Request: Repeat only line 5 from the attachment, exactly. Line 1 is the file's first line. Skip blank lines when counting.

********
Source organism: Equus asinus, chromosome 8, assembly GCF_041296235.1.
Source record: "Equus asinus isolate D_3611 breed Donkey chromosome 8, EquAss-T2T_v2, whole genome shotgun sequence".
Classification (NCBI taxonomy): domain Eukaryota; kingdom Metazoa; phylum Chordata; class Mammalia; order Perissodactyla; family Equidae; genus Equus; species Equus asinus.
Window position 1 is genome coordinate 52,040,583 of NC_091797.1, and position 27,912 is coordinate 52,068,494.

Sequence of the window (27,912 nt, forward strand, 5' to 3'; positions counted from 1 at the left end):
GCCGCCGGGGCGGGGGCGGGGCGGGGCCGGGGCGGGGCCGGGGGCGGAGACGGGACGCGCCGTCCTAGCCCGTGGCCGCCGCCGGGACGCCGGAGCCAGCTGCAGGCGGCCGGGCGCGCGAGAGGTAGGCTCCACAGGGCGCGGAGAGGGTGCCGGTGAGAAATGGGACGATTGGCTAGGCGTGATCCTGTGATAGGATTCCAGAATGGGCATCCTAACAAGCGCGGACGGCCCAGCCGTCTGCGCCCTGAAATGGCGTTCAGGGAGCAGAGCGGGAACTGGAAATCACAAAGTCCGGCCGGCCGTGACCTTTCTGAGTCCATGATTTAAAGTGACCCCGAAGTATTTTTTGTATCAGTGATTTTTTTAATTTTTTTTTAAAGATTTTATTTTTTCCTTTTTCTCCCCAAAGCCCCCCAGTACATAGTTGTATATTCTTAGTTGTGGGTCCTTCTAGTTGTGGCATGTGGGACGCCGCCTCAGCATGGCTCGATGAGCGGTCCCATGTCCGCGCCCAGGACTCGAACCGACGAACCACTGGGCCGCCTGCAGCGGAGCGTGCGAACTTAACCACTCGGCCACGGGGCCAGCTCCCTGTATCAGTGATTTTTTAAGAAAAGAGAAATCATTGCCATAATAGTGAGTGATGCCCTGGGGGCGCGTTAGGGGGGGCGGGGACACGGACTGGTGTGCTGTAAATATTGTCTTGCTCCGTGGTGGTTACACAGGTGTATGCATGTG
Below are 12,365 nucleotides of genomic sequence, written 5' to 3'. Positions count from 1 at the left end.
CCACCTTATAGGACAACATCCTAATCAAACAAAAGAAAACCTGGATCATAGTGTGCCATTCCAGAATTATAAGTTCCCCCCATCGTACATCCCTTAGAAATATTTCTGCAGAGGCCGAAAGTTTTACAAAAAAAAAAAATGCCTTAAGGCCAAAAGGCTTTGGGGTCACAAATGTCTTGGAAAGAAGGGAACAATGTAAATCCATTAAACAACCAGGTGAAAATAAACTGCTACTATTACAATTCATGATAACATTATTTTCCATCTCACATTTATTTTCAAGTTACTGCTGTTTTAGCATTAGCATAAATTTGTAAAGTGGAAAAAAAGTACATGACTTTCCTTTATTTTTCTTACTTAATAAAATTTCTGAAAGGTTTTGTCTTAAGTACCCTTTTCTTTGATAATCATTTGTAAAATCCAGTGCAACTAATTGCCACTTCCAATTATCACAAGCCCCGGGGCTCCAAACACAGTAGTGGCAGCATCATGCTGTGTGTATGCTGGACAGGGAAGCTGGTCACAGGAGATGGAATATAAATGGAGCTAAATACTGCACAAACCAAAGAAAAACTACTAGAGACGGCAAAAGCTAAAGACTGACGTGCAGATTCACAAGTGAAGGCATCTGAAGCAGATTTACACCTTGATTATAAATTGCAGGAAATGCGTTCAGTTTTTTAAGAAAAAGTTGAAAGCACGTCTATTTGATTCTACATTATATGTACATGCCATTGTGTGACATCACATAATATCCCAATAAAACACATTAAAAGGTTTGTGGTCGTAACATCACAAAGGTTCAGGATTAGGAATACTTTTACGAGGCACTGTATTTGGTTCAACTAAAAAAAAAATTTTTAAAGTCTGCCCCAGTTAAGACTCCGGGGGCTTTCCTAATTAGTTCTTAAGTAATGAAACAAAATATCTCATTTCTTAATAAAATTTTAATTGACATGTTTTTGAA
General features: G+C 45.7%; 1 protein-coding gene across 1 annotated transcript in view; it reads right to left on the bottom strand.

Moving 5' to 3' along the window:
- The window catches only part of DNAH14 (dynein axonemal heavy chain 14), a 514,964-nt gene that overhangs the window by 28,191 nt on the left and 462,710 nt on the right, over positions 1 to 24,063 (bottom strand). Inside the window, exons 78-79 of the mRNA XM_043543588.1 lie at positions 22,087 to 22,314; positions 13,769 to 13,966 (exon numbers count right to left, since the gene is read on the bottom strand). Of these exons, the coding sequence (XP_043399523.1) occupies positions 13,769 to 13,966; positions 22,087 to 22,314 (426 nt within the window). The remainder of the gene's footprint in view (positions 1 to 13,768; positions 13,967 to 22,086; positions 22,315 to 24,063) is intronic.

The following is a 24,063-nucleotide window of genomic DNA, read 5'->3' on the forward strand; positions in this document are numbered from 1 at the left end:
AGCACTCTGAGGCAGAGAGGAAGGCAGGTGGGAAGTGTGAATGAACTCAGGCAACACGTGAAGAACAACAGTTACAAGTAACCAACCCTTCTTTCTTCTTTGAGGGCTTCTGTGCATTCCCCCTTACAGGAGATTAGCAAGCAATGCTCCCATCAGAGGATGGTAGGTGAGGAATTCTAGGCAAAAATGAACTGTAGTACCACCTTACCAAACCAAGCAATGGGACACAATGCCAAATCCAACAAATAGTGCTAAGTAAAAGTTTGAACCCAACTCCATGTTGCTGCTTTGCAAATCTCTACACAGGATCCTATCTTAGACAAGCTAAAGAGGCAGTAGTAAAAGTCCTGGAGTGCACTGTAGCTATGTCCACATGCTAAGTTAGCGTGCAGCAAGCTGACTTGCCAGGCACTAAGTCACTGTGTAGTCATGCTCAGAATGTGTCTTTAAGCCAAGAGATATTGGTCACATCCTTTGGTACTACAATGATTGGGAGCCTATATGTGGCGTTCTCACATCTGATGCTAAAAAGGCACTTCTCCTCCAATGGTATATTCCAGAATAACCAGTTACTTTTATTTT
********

Sequence of the window (27,912 nt, forward strand, 5' to 3'; positions counted from 1 at the left end):